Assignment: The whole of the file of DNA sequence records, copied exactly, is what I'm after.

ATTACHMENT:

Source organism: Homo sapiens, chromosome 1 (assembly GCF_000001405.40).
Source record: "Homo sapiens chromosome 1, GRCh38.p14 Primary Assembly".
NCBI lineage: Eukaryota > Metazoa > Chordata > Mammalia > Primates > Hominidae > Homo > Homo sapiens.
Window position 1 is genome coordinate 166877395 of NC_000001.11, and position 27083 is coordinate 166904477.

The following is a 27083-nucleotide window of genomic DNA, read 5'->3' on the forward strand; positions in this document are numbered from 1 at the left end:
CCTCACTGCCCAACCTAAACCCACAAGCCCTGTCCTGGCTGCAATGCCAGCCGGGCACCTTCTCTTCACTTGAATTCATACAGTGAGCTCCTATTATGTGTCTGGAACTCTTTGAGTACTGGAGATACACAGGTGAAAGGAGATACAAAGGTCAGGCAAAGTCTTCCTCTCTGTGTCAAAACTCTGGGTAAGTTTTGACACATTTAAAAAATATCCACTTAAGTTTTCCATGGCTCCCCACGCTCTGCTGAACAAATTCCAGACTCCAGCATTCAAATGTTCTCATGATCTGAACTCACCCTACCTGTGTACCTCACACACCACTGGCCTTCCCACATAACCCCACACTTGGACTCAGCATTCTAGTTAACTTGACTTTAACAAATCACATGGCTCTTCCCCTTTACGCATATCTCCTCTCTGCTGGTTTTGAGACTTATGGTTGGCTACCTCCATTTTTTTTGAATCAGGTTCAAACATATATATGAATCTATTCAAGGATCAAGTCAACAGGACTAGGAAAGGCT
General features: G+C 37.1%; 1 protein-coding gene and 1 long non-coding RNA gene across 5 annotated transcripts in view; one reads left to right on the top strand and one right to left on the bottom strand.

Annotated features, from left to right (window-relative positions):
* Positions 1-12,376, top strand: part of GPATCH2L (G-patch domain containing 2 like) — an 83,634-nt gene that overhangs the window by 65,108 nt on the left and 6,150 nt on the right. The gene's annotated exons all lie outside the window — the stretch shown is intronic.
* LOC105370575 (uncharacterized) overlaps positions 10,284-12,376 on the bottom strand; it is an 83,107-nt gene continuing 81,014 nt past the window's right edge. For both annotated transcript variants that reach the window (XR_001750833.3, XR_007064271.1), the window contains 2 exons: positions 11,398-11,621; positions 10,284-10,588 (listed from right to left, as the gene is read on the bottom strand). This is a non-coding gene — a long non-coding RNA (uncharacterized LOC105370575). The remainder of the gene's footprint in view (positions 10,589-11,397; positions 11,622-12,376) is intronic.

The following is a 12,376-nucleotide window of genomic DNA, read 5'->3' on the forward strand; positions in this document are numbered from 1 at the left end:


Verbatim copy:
Source organism: Homo sapiens, chromosome 1 (assembly GCF_000001405.40).
Source record: "Homo sapiens chromosome 1, GRCh38.p14 Primary Assembly".
NCBI lineage: Eukaryota > Metazoa > Chordata > Mammalia > Primates > Hominidae > Homo > Homo sapiens.
Window position 1 is genome coordinate 166877395 of NC_000001.11, and position 27083 is coordinate 166904477.

The following is a 27083-nucleotide window of genomic DNA, read 5'->3' on the forward strand; positions in this document are numbered from 1 at the left end:
CCTCACTGCCCAACCTAAACCCACAAGCCCTGTCCTGGCTGCAATGCCAGCCGGGCACCTTCTCTTCACTTGAATTCATACAGTGAGCTCCTATTATGTGTCTGGAACTCTTTGAGTACTGGAGATACACAGGTGAAAGGAGATACAAAGGTCAGGCAAAGTCTTCCTCTCTGTGTCAAAACTCTGGGTAAGTTTTGACACATTTAAAAAATATCCACTTAAGTTTTCCATGGCTCCCCACGCTCTGCTGAACAAATTCCAGACTCCAGCATTCAAATGTTCTCATGATCTGAACTCACCCTACCTGTGTACCTCACACACCACTGGCCTTCCCACATAACCCCACACTTGGACTCAGCATTCTAGTTAACTTGACTTTAACAAATCACATGGCTCTTCCCCTTTACGCATATCTCCTCTCTGCTGGTTTTGAGACTTATGGTTGGCTACCTCCATTTTTTTTGAATCAGGTTCAAACATATATATGAATCTATTCAAGGATCAAGTCAACAGGACTAGGAAAGGCT
General features: G+C 37.1%; 1 protein-coding gene and 1 long non-coding RNA gene across 5 annotated transcripts in view; one reads left to right on the top strand and one right to left on the bottom strand.

Annotated features, from left to right (window-relative positions):
* Positions 1-12,376, top strand: part of GPATCH2L (G-patch domain containing 2 like) — an 83,634-nt gene that overhangs the window by 65,108 nt on the left and 6,150 nt on the right. The gene's annotated exons all lie outside the window — the stretch shown is intronic.
* LOC105370575 (uncharacterized) overlaps positions 10,284-12,376 on the bottom strand; it is an 83,107-nt gene continuing 81,014 nt past the window's right edge. For both annotated transcript variants that reach the window (XR_001750833.3, XR_007064271.1), the window contains 2 exons: positions 11,398-11,621; positions 10,284-10,588 (listed from right to left, as the gene is read on the bottom strand). This is a non-coding gene — a long non-coding RNA (uncharacterized LOC105370575). The remainder of the gene's footprint in view (positions 10,589-11,397; positions 11,622-12,376) is intronic.

The following is a 12,376-nucleotide window of genomic DNA, read 5'->3' on the forward strand; positions in this document are numbered from 1 at the left end: